Salve! Our gallant heroes (or antiheroes, depending on your preference) are laying plans and enacting schemes, but this time around, they’re chasing their dreams.
Dreams of a unified Rome once again. (46k and counting!)
In search of a wondrous seaside getaway? Need a place to hide out for a few weeks while the heat back home from your treacherous father dies down? Want to convince a neutral governor that he really should be supporting your side of the family?
Why not visit Massilia? Beautiful harbors, gorgeous coastline, even a handy road for inner-province…ah… expeditions. Seriously? What do you have to lose? Contact the Trebonius Travel Agency today – we take your travel seriously.
*Not responsible for any jail-time, hangings, floggings, crucifixions, ner-do-welling, or any other actions started by the traveler. Once you’re there, you’re on your own!
This message brought to you by the Massilia Travel Agency. In these uncertain times, visit a neutral, not a warmonger.
I briefly wanted to tell you about how I’ve been planning my last two novels. Ever since I started writing, I’ve been planning my novels out. Given the fact that I have to juggle story lines that evolve over several books, plus characters and technologies that don’t exist, one would except the need to have an outline or story map.
Thirty Nine Thousand Words and Counting! It’s a Fourth of July Miracle (Here in the United States of America). As a reminder ALL Steam Empire Chronicle novels are 25% off this July at Smashwords, and Roma Aeronautica is free! Tell your friends! Tell your family!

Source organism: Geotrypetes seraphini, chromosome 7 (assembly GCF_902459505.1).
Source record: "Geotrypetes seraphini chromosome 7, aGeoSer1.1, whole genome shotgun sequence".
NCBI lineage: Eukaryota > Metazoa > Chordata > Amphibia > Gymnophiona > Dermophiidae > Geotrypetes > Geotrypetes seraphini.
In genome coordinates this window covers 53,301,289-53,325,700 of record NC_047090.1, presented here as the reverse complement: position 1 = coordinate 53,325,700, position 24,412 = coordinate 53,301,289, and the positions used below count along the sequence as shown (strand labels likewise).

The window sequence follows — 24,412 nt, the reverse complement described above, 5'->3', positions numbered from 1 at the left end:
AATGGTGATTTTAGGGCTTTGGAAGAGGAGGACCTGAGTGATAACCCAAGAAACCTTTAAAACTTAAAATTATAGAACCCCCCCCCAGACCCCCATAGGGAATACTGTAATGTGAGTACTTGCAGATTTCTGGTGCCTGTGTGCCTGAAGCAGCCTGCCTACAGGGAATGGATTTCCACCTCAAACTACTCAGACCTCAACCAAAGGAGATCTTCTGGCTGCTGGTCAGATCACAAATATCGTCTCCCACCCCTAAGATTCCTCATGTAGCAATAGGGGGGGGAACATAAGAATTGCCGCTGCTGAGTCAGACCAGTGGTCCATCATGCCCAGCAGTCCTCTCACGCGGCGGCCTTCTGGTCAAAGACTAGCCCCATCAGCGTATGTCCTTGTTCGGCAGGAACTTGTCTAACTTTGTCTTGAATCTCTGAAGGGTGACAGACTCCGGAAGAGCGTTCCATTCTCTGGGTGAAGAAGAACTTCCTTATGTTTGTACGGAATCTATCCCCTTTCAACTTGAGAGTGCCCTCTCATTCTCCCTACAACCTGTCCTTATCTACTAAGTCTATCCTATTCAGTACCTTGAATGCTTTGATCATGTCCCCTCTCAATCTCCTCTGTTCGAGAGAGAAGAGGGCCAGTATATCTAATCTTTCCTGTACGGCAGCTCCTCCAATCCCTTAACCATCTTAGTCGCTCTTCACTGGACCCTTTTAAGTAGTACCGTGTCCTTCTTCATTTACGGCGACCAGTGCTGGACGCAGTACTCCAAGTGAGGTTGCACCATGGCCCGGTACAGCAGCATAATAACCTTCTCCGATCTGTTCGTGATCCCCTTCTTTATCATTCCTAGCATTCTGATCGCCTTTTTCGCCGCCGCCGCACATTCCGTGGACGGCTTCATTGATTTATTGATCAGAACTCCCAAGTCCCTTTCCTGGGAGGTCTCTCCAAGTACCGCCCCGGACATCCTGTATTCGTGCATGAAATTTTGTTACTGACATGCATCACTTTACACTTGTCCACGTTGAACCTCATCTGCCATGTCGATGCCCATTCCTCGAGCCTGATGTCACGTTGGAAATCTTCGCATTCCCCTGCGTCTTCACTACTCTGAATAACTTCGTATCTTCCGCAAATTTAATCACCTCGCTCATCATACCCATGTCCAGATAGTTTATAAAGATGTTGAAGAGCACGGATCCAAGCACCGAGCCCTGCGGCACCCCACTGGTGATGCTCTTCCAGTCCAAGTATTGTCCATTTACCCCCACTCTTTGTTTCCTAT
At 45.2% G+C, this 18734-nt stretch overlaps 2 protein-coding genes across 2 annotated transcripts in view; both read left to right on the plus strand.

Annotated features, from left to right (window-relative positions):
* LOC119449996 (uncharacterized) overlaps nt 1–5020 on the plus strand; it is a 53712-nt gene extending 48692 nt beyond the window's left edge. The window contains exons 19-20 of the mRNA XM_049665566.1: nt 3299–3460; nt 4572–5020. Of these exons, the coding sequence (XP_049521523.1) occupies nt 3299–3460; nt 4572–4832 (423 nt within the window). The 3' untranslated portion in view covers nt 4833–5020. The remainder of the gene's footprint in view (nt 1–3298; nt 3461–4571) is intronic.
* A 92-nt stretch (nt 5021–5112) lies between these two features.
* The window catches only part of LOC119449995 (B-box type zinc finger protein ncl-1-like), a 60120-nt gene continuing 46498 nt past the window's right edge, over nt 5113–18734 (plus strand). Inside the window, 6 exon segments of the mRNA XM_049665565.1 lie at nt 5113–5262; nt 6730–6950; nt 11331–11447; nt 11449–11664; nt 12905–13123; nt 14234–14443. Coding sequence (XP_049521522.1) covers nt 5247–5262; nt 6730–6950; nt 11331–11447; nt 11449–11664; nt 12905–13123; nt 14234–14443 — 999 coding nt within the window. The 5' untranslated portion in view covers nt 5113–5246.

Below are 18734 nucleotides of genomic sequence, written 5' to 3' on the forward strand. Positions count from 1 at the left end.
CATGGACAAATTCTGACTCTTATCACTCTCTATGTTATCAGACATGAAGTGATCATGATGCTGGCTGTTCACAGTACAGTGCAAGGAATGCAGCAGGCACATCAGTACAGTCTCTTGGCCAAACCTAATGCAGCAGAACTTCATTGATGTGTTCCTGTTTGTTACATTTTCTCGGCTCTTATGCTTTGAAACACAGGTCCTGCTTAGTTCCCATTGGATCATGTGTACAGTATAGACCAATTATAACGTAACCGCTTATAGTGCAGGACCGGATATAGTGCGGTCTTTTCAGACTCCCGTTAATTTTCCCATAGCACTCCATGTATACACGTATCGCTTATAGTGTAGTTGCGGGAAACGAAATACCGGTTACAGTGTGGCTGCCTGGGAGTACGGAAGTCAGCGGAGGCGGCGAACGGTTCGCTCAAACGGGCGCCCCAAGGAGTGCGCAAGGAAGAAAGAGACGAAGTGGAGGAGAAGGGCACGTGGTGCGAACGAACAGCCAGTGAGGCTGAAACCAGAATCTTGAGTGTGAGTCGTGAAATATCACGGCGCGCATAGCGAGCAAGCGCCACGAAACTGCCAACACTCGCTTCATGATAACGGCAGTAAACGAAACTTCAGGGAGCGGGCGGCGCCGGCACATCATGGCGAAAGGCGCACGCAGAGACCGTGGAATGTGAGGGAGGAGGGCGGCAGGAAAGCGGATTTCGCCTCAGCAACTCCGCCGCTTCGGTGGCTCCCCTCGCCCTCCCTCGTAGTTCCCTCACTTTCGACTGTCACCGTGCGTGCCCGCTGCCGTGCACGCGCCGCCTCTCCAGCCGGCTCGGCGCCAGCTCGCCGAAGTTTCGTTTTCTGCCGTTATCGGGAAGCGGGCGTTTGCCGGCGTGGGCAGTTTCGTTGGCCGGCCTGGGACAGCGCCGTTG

Here’s today’s snippet after the break.
Not much to report today, other than the fact that editing has so far netted me about 250 more words – one of the challenges with picking up a novel after leaving it for so long has been to actually remember where I was when I typed the first part! No worries, it will get there!
To be more accountable, I’ve rejoined Camp NaNoWriMo 2017 for their summer writing project. Here’s the page count where you can check in with me. I’ll update this blog daily (A tough goal!) with how I’m doing, leaving you some tasty tidbits of my writing! End of Laurel Emperor, here I come!
Want to know more? Leave me a comment/question below!
Let’s aim to get this again this year!
Hi Everyone, and Happy Easter!
I know I’m a few days late on this (Vacation will do that too you!) but here’s the link to my giveaway on the Steampunk Journal website. The giveaway is complete, but they have a month of steampunk-related giveaways and news, and I’d be remiss if I didn’t tell you how wonderful they are to work with.
Special Thanks to Matt over there for all his help, and congrats to the winner, Muriel from Brazil (Something about Brazilians make them really love the novels!)
If you’re sad you didn’t win, mosey on over and purchase Brass Legionnaire or any of my other novels for yourself! Action, excitement, daring steampunky Roman goodness in the air, on land, and now with included sea battles! (Yay!).